We were all there and friends that we have known my whole life that loved my dad, and never left us during these years were there. They were all taking turns saying good-bye and being a huge support to us all. I just wanted to be somewhere else, anywhere else, but there.
It was finally time. My mom was holding his hands crying, looking into his eyes, talking to him. My sister and I were on the other side of the bed holding his arm. He stopped breathing for a second, then gasped. Stopped, then gasped. Then finally, so we thought, was a final breath. My mom laid her head on his chest, I was confused and insecure. My sister hugged me, then all of a sudden he gasped again. What?? He has always been awnry so I think it was just God giving us one last little laugh, because this is what my dad would have totally done. It did make us all giggle a little, more of an uncomfortable giggle then funny. He did breathe his last breath after this and was pronounced dead. I know the funeral home came and got his body, and there were so many people in and out for those next few days. I was in a blur of emotion, and I think that is normal in this situation. The funeral was nice. (I guess you can say a funeral is nice) My sister's father in-law was the speaker at the funeral. ( I don't know the exact words) There is no one else that could have done it better. It was great to see all the people that did come to show respect and that loved my dad. I still never cried much. I hurt, but couldn't show it. My regrets and guilt didn't set in fully then, but I knew I had missed my chance of feeling better way to many times, and now my daddy was gone. Forever! I know he was with Jesus now so I felt better about that.
After I had our second child, our first girl, my stress level went through the roof. I was still working and the everyday life of a full time job away from home and at home was very overwhelming for me. I was still bottling everything up. The tiniest thing would set me off and I would cry. Then yell, and be mean to my family. It wasn't fair for Michael or the kids. I felt like I was going crazy inside, but I still never knew how to let it out appropriately.
Holidays, and visits to my mom's weren't the same. I know everyone has to deal with this that has lost a parent. I never talked much about my dad and it was eaiser now to block out the past years because he was gone.
Michael and I sold our house, changed jobs, and had our third child all within a year. Talk about stress. =) (I was pregnant with her on Shelby's first b-day but didn't find out until a few days later, some kind of repetitiveness going on. lol) We decided to try it on one income so I quit my job. Daycare was just to much, and I hated being gone all day to just come home to fix dinner and say good-night. It worked for about eight months, then back to work I went. We just didn't know how to make it work. All this time I still had not let anything go, I still hated myself, still was aching inside, and still very bitter about it all. I went to a couple different phychiatrist only a couple of times, because I was overwhelmed with emotions and it was literally killing me. I still didn't open up to them completely and I really felt like it was a waste of time and money. Yes they work for some people, but I wasn't ready. Next, we got pregnant with our fourth and final child. I know what you are thinking... "don't you know what causes this?" And yes, we do. I also know that contraceptives don't work on every single person in this world either. I get pregnant if Michael just looks at me wrong. ha ha. So, we decided we were going to HAVE to make it work on one income, and the Lord does supply when you need him. Michael got a very good job, a lot closer to home so he wasn't commuting two hours everyday, and my best friend needed a babysitter for her 8 month old son. It was great!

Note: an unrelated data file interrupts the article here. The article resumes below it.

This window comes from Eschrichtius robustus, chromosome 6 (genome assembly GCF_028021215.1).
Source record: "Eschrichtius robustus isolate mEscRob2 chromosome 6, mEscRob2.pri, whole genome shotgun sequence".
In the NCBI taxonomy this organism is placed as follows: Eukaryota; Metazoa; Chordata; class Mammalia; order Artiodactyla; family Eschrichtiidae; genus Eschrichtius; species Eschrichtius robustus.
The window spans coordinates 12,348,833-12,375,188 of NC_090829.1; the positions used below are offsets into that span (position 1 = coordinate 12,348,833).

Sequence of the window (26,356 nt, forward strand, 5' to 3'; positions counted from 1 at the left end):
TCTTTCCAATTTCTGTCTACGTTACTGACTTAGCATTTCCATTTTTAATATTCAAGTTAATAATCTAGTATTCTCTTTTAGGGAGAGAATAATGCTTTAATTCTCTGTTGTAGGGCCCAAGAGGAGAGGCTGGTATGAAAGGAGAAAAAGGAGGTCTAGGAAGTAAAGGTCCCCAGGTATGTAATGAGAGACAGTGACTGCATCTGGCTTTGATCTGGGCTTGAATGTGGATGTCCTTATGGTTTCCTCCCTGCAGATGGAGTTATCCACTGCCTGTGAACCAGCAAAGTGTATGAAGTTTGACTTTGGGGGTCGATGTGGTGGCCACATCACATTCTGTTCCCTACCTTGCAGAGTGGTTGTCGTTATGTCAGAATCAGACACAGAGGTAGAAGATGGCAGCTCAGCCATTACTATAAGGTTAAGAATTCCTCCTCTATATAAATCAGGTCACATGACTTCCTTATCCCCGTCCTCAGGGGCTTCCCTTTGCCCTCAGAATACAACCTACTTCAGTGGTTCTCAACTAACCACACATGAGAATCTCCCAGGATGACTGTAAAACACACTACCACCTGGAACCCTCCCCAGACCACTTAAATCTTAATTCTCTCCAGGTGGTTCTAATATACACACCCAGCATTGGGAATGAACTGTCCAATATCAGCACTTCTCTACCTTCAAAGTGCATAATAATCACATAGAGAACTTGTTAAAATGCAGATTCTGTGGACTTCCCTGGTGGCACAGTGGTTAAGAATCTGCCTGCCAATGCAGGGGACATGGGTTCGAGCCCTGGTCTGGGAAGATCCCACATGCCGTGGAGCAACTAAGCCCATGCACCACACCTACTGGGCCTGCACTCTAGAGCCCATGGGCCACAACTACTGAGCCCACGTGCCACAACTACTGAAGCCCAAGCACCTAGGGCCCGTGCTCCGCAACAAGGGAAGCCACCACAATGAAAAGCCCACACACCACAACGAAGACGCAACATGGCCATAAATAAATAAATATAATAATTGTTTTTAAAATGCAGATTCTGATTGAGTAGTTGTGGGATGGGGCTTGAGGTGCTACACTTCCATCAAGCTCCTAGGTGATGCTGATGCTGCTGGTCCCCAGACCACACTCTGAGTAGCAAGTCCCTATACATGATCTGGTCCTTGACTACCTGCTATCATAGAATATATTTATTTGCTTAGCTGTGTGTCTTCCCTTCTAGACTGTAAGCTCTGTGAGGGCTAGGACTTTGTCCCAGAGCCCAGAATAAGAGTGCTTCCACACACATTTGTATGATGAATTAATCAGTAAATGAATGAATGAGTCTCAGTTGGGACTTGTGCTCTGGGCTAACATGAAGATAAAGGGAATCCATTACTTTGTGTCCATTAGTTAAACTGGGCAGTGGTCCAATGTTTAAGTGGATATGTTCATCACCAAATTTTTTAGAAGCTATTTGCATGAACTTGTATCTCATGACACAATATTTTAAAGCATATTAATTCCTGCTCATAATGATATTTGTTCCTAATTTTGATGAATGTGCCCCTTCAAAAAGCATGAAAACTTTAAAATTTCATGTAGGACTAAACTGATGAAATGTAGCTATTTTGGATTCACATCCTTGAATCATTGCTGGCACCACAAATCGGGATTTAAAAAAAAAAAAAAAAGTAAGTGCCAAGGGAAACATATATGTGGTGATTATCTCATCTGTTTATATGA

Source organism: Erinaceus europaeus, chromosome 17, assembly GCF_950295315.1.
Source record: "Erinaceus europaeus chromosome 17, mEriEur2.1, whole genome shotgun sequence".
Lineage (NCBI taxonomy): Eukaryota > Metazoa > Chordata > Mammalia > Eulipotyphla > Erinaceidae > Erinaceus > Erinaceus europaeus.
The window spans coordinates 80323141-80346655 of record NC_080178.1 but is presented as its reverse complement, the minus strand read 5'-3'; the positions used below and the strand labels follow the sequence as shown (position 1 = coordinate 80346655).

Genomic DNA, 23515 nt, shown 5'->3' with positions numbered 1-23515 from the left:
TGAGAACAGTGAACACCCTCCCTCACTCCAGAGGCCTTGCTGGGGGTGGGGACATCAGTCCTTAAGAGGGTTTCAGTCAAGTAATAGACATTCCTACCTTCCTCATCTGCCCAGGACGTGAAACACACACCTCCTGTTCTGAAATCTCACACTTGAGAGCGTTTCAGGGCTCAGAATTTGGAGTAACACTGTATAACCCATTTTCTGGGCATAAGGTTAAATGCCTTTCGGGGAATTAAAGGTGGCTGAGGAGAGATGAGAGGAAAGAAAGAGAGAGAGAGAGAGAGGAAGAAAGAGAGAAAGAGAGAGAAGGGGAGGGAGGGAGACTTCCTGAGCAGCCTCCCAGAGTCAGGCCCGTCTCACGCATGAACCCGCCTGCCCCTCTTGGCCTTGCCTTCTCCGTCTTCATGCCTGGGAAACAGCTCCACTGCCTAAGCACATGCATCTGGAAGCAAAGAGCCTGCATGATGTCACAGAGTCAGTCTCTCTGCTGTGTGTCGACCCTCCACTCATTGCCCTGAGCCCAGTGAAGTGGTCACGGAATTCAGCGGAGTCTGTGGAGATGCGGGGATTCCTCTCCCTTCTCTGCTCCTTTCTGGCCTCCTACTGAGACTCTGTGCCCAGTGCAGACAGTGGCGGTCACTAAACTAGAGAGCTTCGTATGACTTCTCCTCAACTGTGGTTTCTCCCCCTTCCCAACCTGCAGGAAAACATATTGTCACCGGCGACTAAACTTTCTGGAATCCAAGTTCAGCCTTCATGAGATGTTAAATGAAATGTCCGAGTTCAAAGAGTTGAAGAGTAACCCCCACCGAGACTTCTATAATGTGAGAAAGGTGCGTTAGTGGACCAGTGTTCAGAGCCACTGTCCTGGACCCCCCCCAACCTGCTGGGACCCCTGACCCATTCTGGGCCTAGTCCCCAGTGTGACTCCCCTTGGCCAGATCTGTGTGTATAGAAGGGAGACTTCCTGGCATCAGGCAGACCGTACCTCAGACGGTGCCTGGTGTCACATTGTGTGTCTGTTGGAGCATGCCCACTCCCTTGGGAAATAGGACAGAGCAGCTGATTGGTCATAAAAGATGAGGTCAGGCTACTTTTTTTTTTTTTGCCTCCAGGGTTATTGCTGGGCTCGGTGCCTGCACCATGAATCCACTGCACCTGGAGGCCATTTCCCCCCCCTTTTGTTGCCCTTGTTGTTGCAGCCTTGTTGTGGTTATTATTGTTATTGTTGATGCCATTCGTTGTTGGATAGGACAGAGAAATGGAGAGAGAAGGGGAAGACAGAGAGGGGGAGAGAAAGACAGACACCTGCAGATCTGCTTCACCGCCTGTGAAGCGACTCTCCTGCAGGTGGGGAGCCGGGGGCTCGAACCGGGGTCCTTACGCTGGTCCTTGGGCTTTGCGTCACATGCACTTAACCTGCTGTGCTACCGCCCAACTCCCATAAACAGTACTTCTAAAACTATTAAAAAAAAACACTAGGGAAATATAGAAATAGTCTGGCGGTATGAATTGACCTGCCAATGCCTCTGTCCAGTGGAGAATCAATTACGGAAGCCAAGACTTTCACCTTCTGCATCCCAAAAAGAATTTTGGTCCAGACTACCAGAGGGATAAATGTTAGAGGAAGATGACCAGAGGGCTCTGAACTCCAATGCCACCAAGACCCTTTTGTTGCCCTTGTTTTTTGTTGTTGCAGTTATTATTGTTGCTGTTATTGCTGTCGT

I began to slowly break down that huge cloud I had put up all around me since I was 13, and I began to accept and grieve over my dad. I talked to Michael and he helped me through so much. I began to talk to my mom, and I began not to feel as bad about myself. She reassured me as she has done everyday, that my dad knew I loved him and I was only being a teenager. I have asked for her forgiveness, and asked God's as well. I finally, after months and months of contemplating it, decided to start writing. As I said before it was my outlet, and I am completely at peace now. It was very hard at first, then harder and I wanted to stop. I thought it was stupid to put myself through it all over again, but it really did make me stronger. I'm not saying this will work for everyone, but it is so worth a shot. And I did think I could get through this without crying because I was only re-writing from my journal,but I didn't. I did feel like I may have gone over board at times so I left somethings out. I can't even explain some things well enough or tell you what really happened after I began to heal. I have become a better wife and a better mom since I let all that go. I have a better outlook on life in general and I can't believe I lived so many years the way I did. I know now I am ready to face this disease head on. I want everyone to see what it does, and how important it is to help with the research. Most people think it is only for the old, and it is not in the DeMoe families case and many others. I want awareness, but more than that I want a cure. I don't want the medication that just slows down the progression, I want it gone for us all. Scientists are working everyday to find this, and have come such a long long way since my dad was diagnosed. We have to keep this going. I know there are also people that have other fatal diseases in their family, and I think they should stand by their fellow fighters and help any way they can. If we don't fight for something, we will just give up.